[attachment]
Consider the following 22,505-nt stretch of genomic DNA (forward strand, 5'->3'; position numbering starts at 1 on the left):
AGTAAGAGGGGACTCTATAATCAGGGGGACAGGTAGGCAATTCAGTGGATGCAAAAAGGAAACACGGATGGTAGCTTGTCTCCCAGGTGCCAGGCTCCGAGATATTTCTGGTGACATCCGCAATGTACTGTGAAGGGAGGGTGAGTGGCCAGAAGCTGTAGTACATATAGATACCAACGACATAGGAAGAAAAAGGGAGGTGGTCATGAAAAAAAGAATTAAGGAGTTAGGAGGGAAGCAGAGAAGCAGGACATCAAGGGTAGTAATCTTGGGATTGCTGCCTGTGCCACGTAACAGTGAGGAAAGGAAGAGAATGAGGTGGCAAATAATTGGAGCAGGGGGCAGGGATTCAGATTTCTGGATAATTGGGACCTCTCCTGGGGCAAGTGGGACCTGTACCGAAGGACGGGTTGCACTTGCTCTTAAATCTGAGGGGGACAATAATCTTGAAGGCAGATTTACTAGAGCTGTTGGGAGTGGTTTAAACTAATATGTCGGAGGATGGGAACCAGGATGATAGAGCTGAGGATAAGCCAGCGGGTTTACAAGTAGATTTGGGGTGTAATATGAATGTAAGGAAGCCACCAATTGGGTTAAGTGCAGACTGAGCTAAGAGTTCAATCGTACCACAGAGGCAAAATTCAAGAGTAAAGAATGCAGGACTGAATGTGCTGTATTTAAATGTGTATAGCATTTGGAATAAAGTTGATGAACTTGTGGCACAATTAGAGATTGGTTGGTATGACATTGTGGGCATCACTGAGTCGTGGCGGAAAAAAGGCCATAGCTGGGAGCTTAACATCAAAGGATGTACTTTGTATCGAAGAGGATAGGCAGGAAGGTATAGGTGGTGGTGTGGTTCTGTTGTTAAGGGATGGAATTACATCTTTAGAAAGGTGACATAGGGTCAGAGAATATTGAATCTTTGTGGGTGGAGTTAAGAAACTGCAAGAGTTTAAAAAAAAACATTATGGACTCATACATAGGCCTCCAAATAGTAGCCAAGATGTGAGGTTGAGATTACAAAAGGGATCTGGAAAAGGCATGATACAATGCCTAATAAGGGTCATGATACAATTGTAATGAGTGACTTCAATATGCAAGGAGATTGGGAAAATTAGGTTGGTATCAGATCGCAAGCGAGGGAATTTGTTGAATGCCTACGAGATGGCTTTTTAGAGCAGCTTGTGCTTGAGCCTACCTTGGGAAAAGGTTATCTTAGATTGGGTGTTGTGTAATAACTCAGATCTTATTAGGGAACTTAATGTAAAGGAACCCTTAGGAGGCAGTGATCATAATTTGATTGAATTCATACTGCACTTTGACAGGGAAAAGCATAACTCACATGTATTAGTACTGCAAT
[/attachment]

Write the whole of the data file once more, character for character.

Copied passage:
Consider the following 22,505-nt stretch of genomic DNA (forward strand, 5'->3'; position numbering starts at 1 on the left):
AGTAAGAGGGGACTCTATAATCAGGGGGACAGGTAGGCAATTCAGTGGATGCAAAAAGGAAACACGGATGGTAGCTTGTCTCCCAGGTGCCAGGCTCCGAGATATTTCTGGTGACATCCGCAATGTACTGTGAAGGGAGGGTGAGTGGCCAGAAGCTGTAGTACATATAGATACCAACGACATAGGAAGAAAAAGGGAGGTGGTCATGAAAAAAAGAATTAAGGAGTTAGGAGGGAAGCAGAGAAGCAGGACATCAAGGGTAGTAATCTTGGGATTGCTGCCTGTGCCACGTAACAGTGAGGAAAGGAAGAGAATGAGGTGGCAAATAATTGGAGCAGGGGGCAGGGATTCAGATTTCTGGATAATTGGGACCTCTCCTGGGGCAAGTGGGACCTGTACCGAAGGACGGGTTGCACTTGCTCTTAAATCTGAGGGGGACAATAATCTTGAAGGCAGATTTACTAGAGCTGTTGGGAGTGGTTTAAACTAATATGTCGGAGGATGGGAACCAGGATGATAGAGCTGAGGATAAGCCAGCGGGTTTACAAGTAGATTTGGGGTGTAATATGAATGTAAGGAAGCCACCAATTGGGTTAAGTGCAGACTGAGCTAAGAGTTCAATCGTACCACAGAGGCAAAATTCAAGAGTAAAGAATGCAGGACTGAATGTGCTGTATTTAAATGTGTATAGCATTTGGAATAAAGTTGATGAACTTGTGGCACAATTAGAGATTGGTTGGTATGACATTGTGGGCATCACTGAGTCGTGGCGGAAAAAAGGCCATAGCTGGGAGCTTAACATCAAAGGATGTACTTTGTATCGAAGAGGATAGGCAGGAAGGTATAGGTGGTGGTGTGGTTCTGTTGTTAAGGGATGGAATTACATCTTTAGAAAGGTGACATAGGGTCAGAGAATATTGAATCTTTGTGGGTGGAGTTAAGAAACTGCAAGAGTTTAAAAAAAAACATTATGGACTCATACATAGGCCTCCAAATAGTAGCCAAGATGTGAGGTTGAGATTACAAAAGGGATCTGGAAAAGGCATGATACAATGCCTAATAAGGGTCATGATACAATTGTAATGAGTGACTTCAATATGCAAGGAGATTGGGAAAATTAGGTTGGTATCAGATCGCAAGCGAGGGAATTTGTTGAATGCCTACGAGATGGCTTTTTAGAGCAGCTTGTGCTTGAGCCTACCTTGGGAAAAGGTTATCTTAGATTGGGTGTTGTGTAATAACTCAGATCTTATTAGGGAACTTAATGTAAAGGAACCCTTAGGAGGCAGTGATCATAATTTGATTGAATTCATACTGCACTTTGACAGGGAAAAGCATAACTCACATGTATTAGTACTGCAAT